This is a required parameter. You specify either the host name or IP address of the DNS server where the zone is stored.

/Config

This is a required parameter. The second parameter specifies what action is to be taken, in this case to modify the specified zone.

<ZoneName or ..AllZones>

This is a required parameter. The fully qualified domain name (FQDN) of the zone. To configure all zones stored on the server type ..AllZones.

AllowUpdate

This is a required parameter, it enables dynamic updates.

2

This optional parameter specifies secure updates only, if it is omitted then the zone will only allow standard dynamic updates.

Table 2: Dnscmd parameters when configuring a zone.

Tip: The graphical tool for DNS administration in Windows Server 2008 is the DNS Manager Microsoft Management Console console, henceforth referred to as “DNS Manager.” There is also a command prompt tool available which is useful for managing Server Core installations and scripting of administrative tasks, it is called dnscmd. While many administrators will be most comfortable using DNS Manager you may also want to familiarize yourself with the command prompt tool.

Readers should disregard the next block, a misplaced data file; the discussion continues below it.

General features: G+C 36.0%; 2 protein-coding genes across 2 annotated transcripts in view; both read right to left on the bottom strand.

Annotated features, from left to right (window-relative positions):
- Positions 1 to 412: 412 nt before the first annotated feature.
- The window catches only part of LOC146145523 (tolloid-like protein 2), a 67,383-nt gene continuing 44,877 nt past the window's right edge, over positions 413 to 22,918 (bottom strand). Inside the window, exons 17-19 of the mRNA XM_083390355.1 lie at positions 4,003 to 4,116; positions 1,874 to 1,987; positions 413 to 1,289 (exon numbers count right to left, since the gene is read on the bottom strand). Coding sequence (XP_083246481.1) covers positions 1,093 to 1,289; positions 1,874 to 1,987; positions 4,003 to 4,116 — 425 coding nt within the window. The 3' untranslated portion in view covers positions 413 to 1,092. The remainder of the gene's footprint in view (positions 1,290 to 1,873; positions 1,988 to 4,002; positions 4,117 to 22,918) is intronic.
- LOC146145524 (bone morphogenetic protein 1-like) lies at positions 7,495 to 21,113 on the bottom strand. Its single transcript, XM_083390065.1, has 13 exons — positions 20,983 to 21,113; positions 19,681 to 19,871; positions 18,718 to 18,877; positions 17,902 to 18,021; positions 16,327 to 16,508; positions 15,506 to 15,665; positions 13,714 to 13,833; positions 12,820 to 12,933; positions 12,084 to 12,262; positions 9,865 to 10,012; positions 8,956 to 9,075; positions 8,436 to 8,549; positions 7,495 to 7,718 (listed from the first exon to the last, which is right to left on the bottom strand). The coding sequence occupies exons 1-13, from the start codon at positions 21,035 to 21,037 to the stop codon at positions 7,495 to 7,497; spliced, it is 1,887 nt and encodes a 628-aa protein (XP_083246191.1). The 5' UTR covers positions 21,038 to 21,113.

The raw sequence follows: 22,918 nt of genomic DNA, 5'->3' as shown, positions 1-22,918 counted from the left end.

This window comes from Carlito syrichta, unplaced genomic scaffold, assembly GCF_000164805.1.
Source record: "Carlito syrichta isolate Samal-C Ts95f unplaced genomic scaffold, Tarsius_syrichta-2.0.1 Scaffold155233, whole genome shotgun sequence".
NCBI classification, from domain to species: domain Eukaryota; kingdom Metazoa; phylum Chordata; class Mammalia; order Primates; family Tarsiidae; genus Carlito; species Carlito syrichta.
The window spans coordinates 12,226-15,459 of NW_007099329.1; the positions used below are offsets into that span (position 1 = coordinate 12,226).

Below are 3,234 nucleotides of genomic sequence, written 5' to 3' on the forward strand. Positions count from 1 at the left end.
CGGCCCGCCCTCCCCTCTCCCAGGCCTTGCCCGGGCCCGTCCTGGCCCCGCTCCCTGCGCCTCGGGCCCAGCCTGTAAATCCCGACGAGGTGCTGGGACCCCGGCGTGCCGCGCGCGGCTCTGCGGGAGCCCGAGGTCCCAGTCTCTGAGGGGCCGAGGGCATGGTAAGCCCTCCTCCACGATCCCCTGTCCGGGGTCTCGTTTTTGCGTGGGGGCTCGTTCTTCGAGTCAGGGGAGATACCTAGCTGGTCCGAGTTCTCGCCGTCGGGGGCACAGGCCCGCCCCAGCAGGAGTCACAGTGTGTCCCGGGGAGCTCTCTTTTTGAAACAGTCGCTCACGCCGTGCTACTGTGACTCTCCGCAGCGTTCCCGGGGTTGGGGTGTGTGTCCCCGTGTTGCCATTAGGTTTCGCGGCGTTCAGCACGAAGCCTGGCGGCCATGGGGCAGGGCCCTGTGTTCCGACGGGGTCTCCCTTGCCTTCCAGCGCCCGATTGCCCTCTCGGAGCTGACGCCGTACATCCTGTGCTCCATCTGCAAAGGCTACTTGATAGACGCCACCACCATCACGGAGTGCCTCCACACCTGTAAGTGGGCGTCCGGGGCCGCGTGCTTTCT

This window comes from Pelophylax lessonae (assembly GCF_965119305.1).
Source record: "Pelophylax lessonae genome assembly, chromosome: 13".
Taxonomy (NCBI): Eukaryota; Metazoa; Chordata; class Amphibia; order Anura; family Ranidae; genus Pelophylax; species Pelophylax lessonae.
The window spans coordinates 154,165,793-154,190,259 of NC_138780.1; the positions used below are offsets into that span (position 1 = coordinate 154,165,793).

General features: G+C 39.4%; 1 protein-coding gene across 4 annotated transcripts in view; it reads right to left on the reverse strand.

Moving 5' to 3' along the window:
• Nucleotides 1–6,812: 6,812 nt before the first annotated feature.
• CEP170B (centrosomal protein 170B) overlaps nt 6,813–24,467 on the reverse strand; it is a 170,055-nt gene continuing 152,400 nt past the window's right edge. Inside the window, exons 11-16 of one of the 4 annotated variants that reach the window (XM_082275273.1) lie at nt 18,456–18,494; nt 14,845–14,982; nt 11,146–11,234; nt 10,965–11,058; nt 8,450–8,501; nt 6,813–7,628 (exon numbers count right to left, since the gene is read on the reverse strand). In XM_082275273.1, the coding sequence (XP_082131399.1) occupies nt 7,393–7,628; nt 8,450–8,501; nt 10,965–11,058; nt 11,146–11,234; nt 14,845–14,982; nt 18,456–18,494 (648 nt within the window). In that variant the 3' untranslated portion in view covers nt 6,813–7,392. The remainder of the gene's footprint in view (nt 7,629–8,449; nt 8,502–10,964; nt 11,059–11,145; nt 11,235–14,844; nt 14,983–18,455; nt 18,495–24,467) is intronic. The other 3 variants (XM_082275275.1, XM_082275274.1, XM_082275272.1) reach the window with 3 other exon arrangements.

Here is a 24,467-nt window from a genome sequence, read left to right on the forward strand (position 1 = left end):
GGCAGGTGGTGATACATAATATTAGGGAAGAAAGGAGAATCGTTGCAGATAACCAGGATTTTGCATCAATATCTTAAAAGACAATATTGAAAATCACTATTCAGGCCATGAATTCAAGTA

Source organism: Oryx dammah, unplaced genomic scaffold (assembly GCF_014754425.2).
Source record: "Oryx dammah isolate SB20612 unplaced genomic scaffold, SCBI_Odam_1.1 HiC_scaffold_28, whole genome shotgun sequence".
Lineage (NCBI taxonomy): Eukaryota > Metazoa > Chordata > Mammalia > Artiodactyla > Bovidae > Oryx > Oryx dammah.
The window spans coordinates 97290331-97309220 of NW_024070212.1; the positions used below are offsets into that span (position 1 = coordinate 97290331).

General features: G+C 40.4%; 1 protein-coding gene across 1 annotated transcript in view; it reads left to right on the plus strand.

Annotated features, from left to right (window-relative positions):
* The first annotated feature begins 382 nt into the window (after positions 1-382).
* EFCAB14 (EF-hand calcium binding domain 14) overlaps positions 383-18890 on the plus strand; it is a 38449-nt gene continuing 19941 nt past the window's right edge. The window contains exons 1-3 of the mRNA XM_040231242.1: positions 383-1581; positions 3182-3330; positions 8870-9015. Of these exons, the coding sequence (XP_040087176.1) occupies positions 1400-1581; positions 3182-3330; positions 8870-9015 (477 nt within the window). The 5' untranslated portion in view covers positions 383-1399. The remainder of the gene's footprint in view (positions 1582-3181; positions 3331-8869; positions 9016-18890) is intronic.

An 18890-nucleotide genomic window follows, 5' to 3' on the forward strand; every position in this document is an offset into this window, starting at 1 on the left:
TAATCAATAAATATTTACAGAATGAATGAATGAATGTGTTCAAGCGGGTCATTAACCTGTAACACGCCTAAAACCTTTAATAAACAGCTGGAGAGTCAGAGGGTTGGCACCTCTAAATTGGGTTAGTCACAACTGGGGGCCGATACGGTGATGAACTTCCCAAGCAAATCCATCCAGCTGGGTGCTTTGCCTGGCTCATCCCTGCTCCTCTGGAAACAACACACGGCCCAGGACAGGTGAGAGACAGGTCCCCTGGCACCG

Understanding DNS Zones

The DNS Server role supports three different types of zones: primary, secondary, and stub. Only primary and stub zones can be configured as Active Directory-integrated zones if the server is a domain controller in an Active Directory domain. The difference between integrated and non-integrated zones is where zone information is stored. Active Directory-integrated zones are stored within the AD DS. Zones that are not integrated are stored as text files, by default in %windir%\System32\dns.